Thursday, September 24, 2020

Jane Bradley RIP

Jane Bradley
died this week. I was a fan of hers. I knew her a little bit. I got to spend a day with her when she read at a N@B event I hosted and she let me know when she returned to St. Louis another time for a conference and we spent a nice evening at a bar talking about all the things. She wanted to help me get some respectability and I very badly wanted to read her current work in progress, a novel she was calling The Snow Queen of Atlanta which sounded awesome.

It sounded awesome because I'd already published a selection from it as a short story titled The One Good Thing in Noir at the Bar Volume 2. If you were on the ball enough to score a copy of that book and read it, Jane's story was almost assuredly among your favorites and if it wasn't fucking go read that shit again - clearly you missed something. Though fiction it felt realer than most memoirs I've read. The characters and places were built from solid material. The ugly baggage and staggering beauty were earned awfully and wrought honestly. 

I don't know if she ever finished The Snow Queen of Atlanta, but she left behind a body of work full of the same qualities The One Good Thing promised. Below is something I wrote about her novel You Believers for another website in 2011. 

**************************** reprint **************************

Is there anything more devastating than the loss a loved one? Perhaps the uncertainty of the loss of a loved one is worse; the terrible not knowing what has happened, and being plagued by a multitude of awful imaginings. I think of the psychological torture the characters in Tim Krabbe's The Golden Egg (also made into the haunting film The Vanishing) or William Gay's short story The Paperhanger or Friedrich Durrenmatt's The Pledge, (again a good film with the same name directed by Sean Penn and Starring Jack Nicholson) suffered and pray I never know it from the inside.

Shelby Waters knows first hand what it's like. Years after the disappearance of her sister Darly she has started the Rescue Effort Volunteers, (REV) and taken on the responsibility of searching for the missing and helping the loved ones of those gone to live again. When a young woman named Katy Connor goes missing, Shelby is called upon to help put together what's happened. You Believers by Jane Bradley is, in Shelby's words, "Katy's story. At least I think it's Katy's story. It's hard to say sometimes where one woman's story ends and another begins," and it features just about the most devastating opening paragraph I've ever read. Warning: if you pick it up and sample that opening, you, like me, won't be able to stop.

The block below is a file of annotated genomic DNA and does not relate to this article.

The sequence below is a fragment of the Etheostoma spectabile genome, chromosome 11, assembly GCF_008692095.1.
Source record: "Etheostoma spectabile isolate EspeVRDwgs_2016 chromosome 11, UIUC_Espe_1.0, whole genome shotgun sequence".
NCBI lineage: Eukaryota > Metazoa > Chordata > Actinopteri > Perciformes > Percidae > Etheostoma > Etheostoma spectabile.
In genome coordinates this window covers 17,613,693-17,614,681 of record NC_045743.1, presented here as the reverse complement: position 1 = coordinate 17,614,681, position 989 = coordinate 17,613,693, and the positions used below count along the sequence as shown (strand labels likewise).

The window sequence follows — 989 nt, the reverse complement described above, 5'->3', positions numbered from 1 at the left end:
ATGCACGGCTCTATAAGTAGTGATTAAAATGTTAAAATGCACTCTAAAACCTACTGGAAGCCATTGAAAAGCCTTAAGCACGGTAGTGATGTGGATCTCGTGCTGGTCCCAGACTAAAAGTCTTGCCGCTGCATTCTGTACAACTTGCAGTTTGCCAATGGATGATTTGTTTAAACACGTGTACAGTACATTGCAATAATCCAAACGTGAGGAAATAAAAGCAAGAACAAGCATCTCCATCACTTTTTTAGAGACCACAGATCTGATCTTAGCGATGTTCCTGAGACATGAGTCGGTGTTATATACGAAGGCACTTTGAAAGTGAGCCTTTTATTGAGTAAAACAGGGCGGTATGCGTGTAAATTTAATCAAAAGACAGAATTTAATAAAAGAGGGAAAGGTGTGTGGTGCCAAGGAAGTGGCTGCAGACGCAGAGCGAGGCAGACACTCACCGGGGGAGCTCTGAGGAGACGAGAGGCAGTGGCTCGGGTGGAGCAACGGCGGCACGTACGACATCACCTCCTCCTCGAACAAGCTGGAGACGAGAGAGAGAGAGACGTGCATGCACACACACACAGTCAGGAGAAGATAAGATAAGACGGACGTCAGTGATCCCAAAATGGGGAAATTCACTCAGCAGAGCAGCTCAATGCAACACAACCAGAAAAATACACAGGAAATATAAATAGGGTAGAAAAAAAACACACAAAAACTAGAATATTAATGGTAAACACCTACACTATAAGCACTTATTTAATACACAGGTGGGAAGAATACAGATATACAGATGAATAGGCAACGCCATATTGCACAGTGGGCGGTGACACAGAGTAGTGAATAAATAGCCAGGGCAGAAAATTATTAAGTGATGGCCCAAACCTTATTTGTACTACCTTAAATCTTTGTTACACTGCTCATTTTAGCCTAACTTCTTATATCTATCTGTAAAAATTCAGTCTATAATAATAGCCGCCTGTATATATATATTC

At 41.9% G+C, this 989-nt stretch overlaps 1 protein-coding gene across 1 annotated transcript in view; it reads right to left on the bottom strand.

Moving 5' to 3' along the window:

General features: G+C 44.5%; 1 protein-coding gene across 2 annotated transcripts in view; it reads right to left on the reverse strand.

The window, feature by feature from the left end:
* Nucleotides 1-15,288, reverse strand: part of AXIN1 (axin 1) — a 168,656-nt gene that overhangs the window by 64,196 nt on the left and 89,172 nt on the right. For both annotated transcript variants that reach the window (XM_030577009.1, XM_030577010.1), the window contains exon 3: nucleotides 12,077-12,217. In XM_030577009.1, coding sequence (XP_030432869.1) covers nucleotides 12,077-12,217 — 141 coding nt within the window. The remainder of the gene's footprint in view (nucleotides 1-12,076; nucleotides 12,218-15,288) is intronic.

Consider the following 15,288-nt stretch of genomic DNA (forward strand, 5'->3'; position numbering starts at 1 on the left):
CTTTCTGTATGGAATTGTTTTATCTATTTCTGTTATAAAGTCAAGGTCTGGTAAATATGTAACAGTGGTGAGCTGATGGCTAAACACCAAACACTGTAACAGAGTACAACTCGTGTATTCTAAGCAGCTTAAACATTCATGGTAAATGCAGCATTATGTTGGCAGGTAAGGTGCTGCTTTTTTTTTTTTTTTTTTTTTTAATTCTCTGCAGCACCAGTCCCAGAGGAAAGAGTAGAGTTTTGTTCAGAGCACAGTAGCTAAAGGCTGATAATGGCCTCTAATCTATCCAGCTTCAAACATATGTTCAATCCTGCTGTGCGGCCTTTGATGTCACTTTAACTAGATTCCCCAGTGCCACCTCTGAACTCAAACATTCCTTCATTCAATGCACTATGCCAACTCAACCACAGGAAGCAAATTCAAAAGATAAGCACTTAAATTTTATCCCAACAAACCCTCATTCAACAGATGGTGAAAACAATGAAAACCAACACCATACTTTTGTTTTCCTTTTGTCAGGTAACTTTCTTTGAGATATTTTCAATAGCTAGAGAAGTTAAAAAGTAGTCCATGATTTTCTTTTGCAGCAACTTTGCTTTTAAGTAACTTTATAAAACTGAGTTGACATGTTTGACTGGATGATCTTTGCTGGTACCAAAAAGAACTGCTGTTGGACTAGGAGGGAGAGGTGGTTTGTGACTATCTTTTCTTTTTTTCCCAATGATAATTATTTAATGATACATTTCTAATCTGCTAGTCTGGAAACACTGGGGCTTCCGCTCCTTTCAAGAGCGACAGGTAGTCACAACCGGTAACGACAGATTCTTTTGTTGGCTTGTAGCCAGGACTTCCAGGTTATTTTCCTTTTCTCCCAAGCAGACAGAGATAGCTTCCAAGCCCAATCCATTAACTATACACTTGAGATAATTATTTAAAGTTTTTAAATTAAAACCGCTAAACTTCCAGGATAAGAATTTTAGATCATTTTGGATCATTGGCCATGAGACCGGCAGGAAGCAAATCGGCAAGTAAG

And while it's not what I'd call a feel-good story, a neat and tidy mystery or even a pulse-pounding thriller, it packs more feeling, mystery and pulse raising to potential coronary levels than you have any reasonable right to expect from one book. Sure, it's emotionally loaded material that any hack can exploit for instant intensity, (and in the hands of a lesser writer that's exactly what you'd have here), but Bradley has gone far beyond the broad side of barns and nailed her target so precisely, (with character, with empathy and the space to soak it in) I hope never to be caught in her crosshairs. Let me be clear here too - You Believers is not an endless bummer of a novel. The warmth and human kinship found in the pages would bring me around for seconds in a heartbeat.

"I'm trying to tell you the story, but to give you the story would be like giving you the churning blue sea one bucket at a time. You might taste the salt, feel the cold, but the weight and wave of so much water, well, it's lost."


It's been a couple years since I last talked with Jane, but I think about her often. I recommend You Believers any time someone is looking for gems they probably missed and I'd check trade journals for news of The Snow Queen of Atlanta, but as someone with their own long-overdue novel, I quit nagging her about it long ago. Her story collections Are We Lucky Yet? and Power Lines are still available (Power Lines might only be available as an e-book now). 

Goodbye, Jane. I liked you a lot. I was honored to call you a friend.

Monday, September 7, 2020

Gust Wind Dude pt. 1

August is gone and all that's left is the memory of a hundred movies and a handful of books. Here are the notable themes and highlights.

First up - westerns! Watched a lot of westerns for the first time in August. For a couple of reasons: finding one that I really dug and then watching a bunch from the same film makers and looking for unseen movies from icons no longer making movies (Gene Hackman, Oliver Reed, Lee Marvin, Charles Bronson - no, wait, not Bronson, more on that later). Anyway - my favorites in historical order are as follows.